Join with us on our adventure as we build East Alstead's first brewery and what is quite possibly the only off-grid commercial brewery in the United States. We feel that what we brew and how we brew it are equally important. If you would like to help out with this project, contact me at: tim@belgianmare.com.




The Belgian Mare Says Hello!

Monday, December 20, 2010

Building and Brewing


All apologies for the tardy nature of this post. I was busy last night watching the Packers snatch defeat from the jaws of victory.  The first time in 41 years I want them to win and they blow it at the last second!  So I woke up this morning to talk radio discussing Bill B. being "clearly the greatest coach of the modern era." Ack! Ack!

Enough! On to brewing...

I accomplished a bit of work on the brewery.  I managed to install about half the collar braces on the rafters before cold overtook me.  About the time the level stuck to my hand I figured it was time to pack it in for the day.  It was just as well as being up on a ladder, that was standing on a temporary deck made of ice coated plywood, was starting to work on my nerves.


Hemlock Beer

In the good news department:  I tried some of the hemlock I bottled a week ago.  It is excellent.  With a few more weeks to carbonate, I am sure it will only get better.  I was a bit worried that adding a pound of malto-dextrin might make it too thick, but the body is just about right.  I used a bit less hemlock this time and it seems I may have found the right balance.  Dear Reader, I will keep you posted as the taste evolution proceeds.


Czech This Out

As I write these lines, I have a Czech lager in the fermenter.  This particular brew represents the first time in a few years that I have used a White Labs liquid yeast culture.  I was a big fan of these during my time in Alaska, but could not find a supplier when I moved to New Hampshire.  Now I have found one.

I am a bit concerned as the yeast took over 24 hours to show any sign of life.  I am fearful of an infection.  However, the yeast is going strong now and no odd odors have been detected coming from the fermentation lock.  In fact, the brew smells pretty good.  I will keep you posted.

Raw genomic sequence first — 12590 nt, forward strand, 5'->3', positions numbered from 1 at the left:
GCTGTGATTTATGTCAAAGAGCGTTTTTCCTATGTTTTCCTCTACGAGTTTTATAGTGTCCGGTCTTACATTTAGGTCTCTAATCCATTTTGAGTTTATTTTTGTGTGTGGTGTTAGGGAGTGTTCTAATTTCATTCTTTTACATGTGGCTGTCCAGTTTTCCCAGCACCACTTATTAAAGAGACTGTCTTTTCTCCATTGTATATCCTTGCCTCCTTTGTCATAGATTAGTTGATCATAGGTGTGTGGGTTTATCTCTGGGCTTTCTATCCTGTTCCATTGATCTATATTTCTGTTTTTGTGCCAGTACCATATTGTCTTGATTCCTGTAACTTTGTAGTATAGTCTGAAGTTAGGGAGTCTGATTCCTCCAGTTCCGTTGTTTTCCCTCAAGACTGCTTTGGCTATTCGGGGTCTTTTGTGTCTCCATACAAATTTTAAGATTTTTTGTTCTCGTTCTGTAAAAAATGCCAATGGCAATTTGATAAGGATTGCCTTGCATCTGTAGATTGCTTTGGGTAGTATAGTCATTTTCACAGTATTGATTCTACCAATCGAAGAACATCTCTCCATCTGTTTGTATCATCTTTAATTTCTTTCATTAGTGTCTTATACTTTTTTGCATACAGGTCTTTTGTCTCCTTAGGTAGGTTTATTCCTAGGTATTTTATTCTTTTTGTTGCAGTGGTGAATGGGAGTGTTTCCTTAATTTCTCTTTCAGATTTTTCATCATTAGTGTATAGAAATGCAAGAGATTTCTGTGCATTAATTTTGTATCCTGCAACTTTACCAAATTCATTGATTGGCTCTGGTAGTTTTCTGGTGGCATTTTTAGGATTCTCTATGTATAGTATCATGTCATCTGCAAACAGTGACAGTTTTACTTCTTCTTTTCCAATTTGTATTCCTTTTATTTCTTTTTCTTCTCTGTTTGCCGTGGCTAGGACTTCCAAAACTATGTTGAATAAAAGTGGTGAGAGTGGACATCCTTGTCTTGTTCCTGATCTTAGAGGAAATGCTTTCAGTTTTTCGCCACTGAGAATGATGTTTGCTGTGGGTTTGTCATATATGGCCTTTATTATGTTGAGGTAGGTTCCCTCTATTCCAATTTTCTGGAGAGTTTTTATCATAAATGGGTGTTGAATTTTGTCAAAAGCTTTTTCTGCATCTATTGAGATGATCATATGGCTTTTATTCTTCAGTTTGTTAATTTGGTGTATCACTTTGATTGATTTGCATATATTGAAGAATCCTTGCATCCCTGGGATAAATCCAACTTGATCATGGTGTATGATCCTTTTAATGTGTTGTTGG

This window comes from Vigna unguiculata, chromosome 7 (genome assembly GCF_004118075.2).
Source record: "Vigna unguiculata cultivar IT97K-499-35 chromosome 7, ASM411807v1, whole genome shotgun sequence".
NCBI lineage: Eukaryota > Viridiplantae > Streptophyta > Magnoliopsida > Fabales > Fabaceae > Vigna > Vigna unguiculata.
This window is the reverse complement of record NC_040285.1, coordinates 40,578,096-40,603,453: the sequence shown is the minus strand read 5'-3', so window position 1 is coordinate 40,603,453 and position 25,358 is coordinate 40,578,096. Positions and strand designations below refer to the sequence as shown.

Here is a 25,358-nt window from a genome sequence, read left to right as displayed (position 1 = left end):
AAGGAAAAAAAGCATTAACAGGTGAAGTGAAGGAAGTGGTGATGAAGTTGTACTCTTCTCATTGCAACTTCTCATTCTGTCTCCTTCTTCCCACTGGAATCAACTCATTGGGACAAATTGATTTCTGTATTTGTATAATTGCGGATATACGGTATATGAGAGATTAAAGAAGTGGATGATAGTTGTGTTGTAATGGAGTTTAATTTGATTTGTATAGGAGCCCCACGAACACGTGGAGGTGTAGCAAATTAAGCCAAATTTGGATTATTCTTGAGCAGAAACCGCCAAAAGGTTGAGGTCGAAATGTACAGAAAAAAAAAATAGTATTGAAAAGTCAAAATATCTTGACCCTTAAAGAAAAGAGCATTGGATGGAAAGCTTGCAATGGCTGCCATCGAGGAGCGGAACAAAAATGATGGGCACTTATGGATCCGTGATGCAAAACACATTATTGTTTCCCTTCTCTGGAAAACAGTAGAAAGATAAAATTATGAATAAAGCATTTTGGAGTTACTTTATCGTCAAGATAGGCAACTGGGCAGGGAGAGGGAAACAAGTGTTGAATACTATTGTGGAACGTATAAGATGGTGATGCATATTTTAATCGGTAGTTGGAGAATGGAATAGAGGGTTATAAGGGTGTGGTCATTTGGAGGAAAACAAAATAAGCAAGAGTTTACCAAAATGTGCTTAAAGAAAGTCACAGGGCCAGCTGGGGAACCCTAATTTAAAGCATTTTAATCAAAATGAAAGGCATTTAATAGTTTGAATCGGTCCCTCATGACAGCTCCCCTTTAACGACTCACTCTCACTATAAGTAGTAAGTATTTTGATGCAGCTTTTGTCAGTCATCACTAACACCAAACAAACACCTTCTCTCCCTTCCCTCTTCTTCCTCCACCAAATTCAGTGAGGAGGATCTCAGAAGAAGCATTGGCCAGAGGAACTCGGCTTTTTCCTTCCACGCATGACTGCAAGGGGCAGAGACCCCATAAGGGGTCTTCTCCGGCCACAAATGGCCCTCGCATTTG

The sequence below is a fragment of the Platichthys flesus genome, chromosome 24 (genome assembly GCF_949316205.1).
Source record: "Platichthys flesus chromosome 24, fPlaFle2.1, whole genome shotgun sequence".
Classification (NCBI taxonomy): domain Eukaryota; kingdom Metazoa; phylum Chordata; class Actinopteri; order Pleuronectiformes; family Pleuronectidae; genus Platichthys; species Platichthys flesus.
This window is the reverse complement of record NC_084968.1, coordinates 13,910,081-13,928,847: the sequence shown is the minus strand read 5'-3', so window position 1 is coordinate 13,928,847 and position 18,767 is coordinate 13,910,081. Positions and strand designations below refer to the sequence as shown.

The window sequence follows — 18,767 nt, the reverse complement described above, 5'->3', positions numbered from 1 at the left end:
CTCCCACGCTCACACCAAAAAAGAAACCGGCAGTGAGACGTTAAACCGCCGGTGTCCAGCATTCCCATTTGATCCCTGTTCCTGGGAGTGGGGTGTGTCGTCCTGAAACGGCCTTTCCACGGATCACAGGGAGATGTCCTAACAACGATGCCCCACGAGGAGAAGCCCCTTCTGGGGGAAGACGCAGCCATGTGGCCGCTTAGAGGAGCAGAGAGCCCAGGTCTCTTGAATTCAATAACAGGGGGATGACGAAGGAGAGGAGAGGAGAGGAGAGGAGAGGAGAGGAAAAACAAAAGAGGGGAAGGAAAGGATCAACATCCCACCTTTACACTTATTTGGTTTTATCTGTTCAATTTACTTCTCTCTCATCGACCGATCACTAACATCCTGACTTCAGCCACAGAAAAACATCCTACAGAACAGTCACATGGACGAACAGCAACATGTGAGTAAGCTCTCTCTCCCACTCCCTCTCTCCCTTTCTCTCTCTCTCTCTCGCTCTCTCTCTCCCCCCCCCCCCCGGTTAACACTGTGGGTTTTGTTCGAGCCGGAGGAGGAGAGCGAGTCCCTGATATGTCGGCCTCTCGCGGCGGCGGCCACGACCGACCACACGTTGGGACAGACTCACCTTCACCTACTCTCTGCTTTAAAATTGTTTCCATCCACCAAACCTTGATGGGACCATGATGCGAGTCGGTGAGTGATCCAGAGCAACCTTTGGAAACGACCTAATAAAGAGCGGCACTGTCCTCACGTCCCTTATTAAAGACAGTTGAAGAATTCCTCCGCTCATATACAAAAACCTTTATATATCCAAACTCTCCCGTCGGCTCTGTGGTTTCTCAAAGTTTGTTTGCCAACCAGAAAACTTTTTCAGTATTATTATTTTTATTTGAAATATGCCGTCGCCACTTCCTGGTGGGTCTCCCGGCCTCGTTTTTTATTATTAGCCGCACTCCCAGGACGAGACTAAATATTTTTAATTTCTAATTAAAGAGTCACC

The Past Crosses The Future

Today I cooked up an English bitter.  This was a very simple recipe, of my own design, utilizing only Pearl malt as a base and some 90L crystal malt for a bit of flavor.  I threw in one ounce of dark wheat malt to give a bit of spice. For hops, I tossed in two ounces of my own.

The big departure, for me, was the use of white sugar.  Nearly twenty years ago when I started brewing, I made recipes that called for the addition of large amounts of white sugar.  All too often the result was a beer with a cidery taste.  I read that eliminating the sugar would eliminate the cidery taste.  That seemed to work and ever since I have not let white sugar anywhere near my brews.

On this day I know not what muse of fermentation took hold of me as I perused my books of beer formulae, but upon seeing the prescriptions for English bitter that included varying amounts of white sugar, I was seized with the desire; no, compulsion, to brew with white sugar. Why, after a two decade hiatus, I should be so afflicted, I cannot answer. Still under the influence of the brewing muse I took three of the best recipes from my text and combined them to arrive at my final creation.

What shall come of this?

1 comment:

  1. White sugar?! What's next, high fructose corn syrup?

    ReplyDelete